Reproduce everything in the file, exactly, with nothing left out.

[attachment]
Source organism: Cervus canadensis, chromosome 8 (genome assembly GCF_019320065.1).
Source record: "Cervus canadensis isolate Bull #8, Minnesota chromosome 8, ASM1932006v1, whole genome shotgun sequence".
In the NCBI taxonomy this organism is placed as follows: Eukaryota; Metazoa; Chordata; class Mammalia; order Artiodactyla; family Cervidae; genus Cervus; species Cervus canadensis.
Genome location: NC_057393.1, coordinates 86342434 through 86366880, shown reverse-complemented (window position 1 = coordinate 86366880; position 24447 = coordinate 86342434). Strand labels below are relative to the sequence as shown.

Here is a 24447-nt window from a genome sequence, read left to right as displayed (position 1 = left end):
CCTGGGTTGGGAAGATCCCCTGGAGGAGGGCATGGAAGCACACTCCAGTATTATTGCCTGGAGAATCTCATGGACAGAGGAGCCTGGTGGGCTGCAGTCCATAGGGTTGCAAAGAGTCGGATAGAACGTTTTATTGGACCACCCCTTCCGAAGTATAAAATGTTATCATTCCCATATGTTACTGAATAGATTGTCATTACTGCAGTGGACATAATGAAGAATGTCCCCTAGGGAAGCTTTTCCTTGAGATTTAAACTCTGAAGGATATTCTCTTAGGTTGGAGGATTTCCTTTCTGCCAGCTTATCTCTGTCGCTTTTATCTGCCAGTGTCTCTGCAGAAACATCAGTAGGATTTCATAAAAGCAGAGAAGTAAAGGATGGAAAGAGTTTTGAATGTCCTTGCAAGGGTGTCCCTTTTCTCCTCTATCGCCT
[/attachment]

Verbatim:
Source organism: Cervus canadensis, chromosome 8 (genome assembly GCF_019320065.1).
Source record: "Cervus canadensis isolate Bull #8, Minnesota chromosome 8, ASM1932006v1, whole genome shotgun sequence".
In the NCBI taxonomy this organism is placed as follows: Eukaryota; Metazoa; Chordata; class Mammalia; order Artiodactyla; family Cervidae; genus Cervus; species Cervus canadensis.
Genome location: NC_057393.1, coordinates 86342434 through 86366880, shown reverse-complemented (window position 1 = coordinate 86366880; position 24447 = coordinate 86342434). Strand labels below are relative to the sequence as shown.

Here is a 24447-nt window from a genome sequence, read left to right as displayed (position 1 = left end):
CCTGGGTTGGGAAGATCCCCTGGAGGAGGGCATGGAAGCACACTCCAGTATTATTGCCTGGAGAATCTCATGGACAGAGGAGCCTGGTGGGCTGCAGTCCATAGGGTTGCAAAGAGTCGGATAGAACGTTTTATTGGACCACCCCTTCCGAAGTATAAAATGTTATCATTCCCATATGTTACTGAATAGATTGTCATTACTGCAGTGGACATAATGAAGAATGTCCCCTAGGGAAGCTTTTCCTTGAGATTTAAACTCTGAAGGATATTCTCTTAGGTTGGAGGATTTCCTTTCTGCCAGCTTATCTCTGTCGCTTTTATCTGCCAGTGTCTCTGCAGAAACATCAGTAGGATTTCATAAAAGCAGAGAAGTAAAGGATGGAAAGAGTTTTGAATGTCCTTGCAAGGGTGTCCCTTTTCTCCTCTATCGCCT